In this tip, I share a small class that synchronizes multithread access to multiple objects.
Sometimes, we need to provide lock/release access to multiple objects by
string - i.e., list of file names where we don't want to put a lock on the entire list, but need to prevent simultaneous access to each record by name (such as file name or database object).
If there is a list of the objects, it is possible (but probably not considered as a good practice) to put a lock on the object itself when working on it. In other situations (i.e., there is no list of object or the list is changing), it can be a bit tricky.
To help with this issue, I wrote a small class that can do the work - please see the code below:
The Class Code
public class MultiLock
private class SyncObject
public int Count;
public AutoResetEvent Event;
Event = new AutoResetEvent(true);
private Dictionary<string, SyncObject> syncs;
syncs = new Dictionary<string, SyncObject>();
public void Lock(string Name)
if (!syncs.TryGetValue (Name, out so))
so = new SyncObject();
syncs[Name] = so;
public void Release(string Name)
if (!syncs.TryGetValue(Name, out so))
if (Interlocked.Decrement(ref so.Count) == 0)
This class contains the
Dictionary, that maps object name (i.e., file name) to the synchronization object. When one calls the
Lock method, checks whether this name is already in lock, and if it isn't, adds it to the dictionary, otherwise, it will increase the locks
Counter. This action is wrapped into the lock, put on entire dictionary, but it is expected to be very short, just to avoid crash on the collection change from the other thread.
Release method is called, it checks whether it is last lock removed (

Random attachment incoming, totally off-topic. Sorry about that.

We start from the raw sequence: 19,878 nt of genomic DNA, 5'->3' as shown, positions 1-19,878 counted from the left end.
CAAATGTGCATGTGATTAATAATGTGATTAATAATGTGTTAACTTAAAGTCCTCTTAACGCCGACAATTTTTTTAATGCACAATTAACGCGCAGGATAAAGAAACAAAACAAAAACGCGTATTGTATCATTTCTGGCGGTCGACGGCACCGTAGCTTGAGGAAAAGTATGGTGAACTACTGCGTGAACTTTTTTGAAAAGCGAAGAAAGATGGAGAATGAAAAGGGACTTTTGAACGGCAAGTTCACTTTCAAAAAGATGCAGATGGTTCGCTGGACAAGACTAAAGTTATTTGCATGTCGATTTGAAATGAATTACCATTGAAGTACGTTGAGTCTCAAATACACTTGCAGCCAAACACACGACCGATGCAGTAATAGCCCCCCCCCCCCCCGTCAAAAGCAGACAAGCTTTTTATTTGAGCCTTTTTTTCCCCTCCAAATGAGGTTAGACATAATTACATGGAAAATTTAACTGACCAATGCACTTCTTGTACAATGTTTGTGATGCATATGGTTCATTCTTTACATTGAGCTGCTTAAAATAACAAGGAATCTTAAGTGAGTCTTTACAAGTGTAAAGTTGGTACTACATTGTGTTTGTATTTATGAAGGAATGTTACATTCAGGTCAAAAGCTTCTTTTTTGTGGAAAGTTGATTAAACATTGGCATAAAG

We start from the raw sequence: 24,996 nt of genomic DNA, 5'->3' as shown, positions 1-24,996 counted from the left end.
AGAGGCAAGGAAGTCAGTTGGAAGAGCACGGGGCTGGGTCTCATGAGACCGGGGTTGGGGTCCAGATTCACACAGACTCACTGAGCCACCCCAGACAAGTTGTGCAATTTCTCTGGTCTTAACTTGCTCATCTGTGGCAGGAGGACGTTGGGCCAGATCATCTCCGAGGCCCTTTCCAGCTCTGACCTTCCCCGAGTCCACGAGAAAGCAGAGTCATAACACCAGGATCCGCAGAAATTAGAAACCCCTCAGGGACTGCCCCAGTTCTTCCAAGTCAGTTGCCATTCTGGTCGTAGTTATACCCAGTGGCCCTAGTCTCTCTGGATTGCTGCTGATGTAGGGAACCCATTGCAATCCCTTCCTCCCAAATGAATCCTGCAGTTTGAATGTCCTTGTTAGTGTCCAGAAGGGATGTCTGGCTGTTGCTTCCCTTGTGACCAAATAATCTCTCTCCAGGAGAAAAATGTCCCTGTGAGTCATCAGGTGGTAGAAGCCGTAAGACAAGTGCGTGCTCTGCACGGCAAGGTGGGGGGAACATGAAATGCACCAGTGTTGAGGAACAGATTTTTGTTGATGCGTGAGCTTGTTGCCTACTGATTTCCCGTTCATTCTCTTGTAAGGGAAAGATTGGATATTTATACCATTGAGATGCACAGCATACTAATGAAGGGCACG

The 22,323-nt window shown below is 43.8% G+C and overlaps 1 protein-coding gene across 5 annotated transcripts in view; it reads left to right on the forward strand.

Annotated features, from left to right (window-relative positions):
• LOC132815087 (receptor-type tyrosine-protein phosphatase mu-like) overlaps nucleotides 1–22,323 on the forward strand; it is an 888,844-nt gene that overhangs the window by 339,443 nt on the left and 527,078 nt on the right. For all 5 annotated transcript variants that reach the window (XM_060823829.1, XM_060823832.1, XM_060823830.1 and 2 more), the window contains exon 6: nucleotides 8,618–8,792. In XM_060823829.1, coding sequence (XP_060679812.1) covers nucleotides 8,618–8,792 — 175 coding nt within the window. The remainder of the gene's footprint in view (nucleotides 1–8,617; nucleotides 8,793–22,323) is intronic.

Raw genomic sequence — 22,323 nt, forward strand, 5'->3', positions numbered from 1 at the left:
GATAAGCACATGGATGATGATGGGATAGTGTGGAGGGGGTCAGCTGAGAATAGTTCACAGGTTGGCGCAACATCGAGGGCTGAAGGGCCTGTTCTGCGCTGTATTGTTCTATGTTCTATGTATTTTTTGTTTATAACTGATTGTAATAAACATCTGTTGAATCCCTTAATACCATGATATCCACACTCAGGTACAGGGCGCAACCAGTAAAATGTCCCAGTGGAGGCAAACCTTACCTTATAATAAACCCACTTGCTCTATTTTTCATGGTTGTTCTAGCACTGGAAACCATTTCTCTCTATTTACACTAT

Counter == 0) and if yes, it also removes this name from the list.
Here is the sample of the code usage:
static MultiLock ml;
static Dictionary<string, List<int>> keys =
new Dictionary<string, List<int>>();
static void Main(string args)
for (int i = 0; i < 11; i++)
keys["X" + i] = new List<int>();
Stopwatch sw = new Stopwatch();
ml = new MultiLock();
Task tasks = new Task;
for (int i = 0; i < tasks.Length; i++)
int n = i;
string key = keys.Keys.Skip(i % keys.Count).First();
tasks[i] = ThreadFunc(n, key);
Console.WriteLine("Run ended in " +
sw.Elapsed.TotalSeconds.ToString("0.##") + " sec, press <Enter> to exit");
static async Task ThreadFunc(int n, string key)
Random rnd = new Random();
var list = keys[key];
for (int k = 0; k < 100; k++)
if (list.Count > 0)
await Task.Delay(rnd.Next(0, 20));
if (list.Count > 0)
After testing, I discovered that the use of '
async' methods caused the
Monitor.Exit method to throw a
SynchronizationLockException. This was due to the requirement that the
Monitor.Exit method be called from the same thread as its
Monitor.Enter. To resolve this issue, I've replaced the
Monitor with the
AutoresetEvent, which does not have this limitation.
There are also minor changes in the code usage - mostly to shorten the code
- 26th November, 2022: Initial version
- 29th January, 2023: Update
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